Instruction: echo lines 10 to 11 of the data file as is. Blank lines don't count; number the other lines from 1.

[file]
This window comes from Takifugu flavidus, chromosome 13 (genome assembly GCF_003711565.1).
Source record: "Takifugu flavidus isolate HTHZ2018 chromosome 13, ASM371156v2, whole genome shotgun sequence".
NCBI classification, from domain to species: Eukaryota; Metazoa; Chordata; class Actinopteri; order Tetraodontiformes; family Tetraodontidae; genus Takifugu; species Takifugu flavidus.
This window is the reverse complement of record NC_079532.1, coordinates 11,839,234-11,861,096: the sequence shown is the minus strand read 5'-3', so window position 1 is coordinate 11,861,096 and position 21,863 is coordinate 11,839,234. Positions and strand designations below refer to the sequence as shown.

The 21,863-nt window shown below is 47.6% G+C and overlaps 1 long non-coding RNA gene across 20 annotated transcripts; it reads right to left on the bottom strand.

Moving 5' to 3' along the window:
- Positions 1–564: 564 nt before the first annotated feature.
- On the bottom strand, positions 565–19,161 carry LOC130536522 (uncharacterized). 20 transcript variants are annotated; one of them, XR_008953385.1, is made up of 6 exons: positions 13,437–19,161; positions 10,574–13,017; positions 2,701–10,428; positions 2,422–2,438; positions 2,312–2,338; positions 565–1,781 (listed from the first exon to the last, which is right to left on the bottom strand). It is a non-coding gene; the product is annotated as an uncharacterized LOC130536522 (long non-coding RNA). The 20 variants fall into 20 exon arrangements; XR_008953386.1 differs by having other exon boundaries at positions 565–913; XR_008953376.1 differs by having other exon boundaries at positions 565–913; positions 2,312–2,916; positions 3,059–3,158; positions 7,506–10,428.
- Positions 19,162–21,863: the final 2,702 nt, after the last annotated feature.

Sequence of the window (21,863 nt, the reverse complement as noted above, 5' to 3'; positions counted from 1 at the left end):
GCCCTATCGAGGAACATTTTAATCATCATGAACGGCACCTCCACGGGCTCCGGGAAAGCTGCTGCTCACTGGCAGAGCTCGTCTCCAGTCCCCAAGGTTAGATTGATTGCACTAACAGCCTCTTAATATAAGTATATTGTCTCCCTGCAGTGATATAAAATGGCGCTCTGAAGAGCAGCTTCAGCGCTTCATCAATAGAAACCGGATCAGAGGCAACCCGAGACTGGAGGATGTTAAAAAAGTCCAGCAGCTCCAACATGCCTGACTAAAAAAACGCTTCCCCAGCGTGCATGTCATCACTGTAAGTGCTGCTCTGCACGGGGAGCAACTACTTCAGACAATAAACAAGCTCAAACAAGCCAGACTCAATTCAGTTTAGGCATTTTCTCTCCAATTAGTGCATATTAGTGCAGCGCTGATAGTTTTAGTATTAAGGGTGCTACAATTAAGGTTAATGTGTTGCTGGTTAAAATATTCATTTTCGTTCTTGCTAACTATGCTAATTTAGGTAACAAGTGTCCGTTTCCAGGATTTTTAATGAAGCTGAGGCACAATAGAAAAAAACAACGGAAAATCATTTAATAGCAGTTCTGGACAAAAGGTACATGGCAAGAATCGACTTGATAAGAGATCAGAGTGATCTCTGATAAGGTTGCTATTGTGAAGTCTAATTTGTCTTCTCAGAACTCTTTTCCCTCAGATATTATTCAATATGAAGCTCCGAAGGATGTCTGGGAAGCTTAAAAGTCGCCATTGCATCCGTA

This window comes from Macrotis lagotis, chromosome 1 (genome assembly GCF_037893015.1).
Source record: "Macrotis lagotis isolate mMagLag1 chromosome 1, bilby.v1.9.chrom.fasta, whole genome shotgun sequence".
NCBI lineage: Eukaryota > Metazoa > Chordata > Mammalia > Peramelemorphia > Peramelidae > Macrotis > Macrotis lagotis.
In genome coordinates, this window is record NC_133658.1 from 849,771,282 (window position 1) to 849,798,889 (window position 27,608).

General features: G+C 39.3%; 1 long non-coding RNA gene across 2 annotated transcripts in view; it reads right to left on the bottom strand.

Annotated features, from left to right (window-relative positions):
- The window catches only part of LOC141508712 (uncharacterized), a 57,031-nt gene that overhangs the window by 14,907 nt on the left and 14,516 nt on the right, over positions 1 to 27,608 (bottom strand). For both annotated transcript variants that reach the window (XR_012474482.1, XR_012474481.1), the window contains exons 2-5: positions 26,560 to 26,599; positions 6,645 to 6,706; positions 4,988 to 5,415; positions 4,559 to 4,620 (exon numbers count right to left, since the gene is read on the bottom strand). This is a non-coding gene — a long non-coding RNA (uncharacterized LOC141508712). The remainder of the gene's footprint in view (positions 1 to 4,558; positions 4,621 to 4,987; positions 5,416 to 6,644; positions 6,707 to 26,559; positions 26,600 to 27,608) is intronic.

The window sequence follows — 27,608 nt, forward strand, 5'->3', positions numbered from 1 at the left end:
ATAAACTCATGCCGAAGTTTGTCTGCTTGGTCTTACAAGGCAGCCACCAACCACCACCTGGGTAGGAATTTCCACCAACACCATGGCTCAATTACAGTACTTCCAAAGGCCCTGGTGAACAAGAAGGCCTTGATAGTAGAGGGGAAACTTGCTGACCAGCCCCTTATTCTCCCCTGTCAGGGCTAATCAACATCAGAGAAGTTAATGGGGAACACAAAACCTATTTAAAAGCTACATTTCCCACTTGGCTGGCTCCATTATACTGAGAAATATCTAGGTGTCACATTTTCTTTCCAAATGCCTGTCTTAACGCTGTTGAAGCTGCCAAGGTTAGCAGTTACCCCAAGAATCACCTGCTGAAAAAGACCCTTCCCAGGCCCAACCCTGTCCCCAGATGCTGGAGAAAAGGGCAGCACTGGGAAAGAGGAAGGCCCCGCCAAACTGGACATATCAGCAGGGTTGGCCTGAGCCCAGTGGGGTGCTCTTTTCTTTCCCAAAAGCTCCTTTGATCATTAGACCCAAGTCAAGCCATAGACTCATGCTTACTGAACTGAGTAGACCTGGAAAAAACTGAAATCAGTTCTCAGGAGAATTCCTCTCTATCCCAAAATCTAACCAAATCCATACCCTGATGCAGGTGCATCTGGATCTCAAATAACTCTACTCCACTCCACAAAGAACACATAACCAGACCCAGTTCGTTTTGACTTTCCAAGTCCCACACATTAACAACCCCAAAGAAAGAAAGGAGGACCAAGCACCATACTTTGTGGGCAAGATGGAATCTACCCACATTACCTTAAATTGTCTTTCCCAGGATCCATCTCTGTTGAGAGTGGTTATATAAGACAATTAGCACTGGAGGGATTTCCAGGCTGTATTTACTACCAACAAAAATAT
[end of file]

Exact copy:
Sequence of the window (21,863 nt, the reverse complement as noted above, 5' to 3'; positions counted from 1 at the left end):
GCCCTATCGAGGAACATTTTAATCATCATGAACGGCACCTCCACGGGCTCCGGGAAAGCTGCTGCTCACTGGCAGAGCTCGTCTCCAGTCCCCAAGGTTAGATTGATTGCACTAACAGCCTCTTAATATAAGTATATTGTCTCCCTGCAGTGATATAAAATGGCGCTCTGAAGAGCAGCTTCAGCGCTTCATCAATAGAAACCGGATCAGAGGCAACCCGAGACTGGAGGATGTTAAAAAAGTCCAGCAGCTCCAACATGCCTGACTAAAAAAACGCTTCCCCAGCGTGCATGTCATCACTGTAAGTGCTGCTCTGCACGGGGAGCAACTACTTCAGACAATAAACAAGCTCAAACAAGCCAGACTCAATTCAGTTTAGGCATTTTCTCTCCAATTAGTGCATATTAGTGCAGCGCTGATAGTTTTAGTATTAAGGGTGCTACAATTAAGGTTAATGTGTTGCTGGTTAAAATATTCATTTTCGTTCTTGCTAACTATGCTAATTTAGGTAACAAGTGTCCGTTTCCAGGATTTTTAATGAAGCTGAGGCACAATAGAAAAAAACAACGGAAAATCATTTAATAGCAGTTCTGGACAAAAGGTACATGGCAAGAATCGACTTGATAAGAGATCAGAGTGATCTCTGATAAGGTTGCTATTGTGAAGTCTAATTTGTCTTCTCAGAACTCTTTTCCCTCAGATATTATTCAATATGAAGCTCCGAAGGATGTCTGGGAAGCTTAAAAGTCGCCATTGCATCCGTA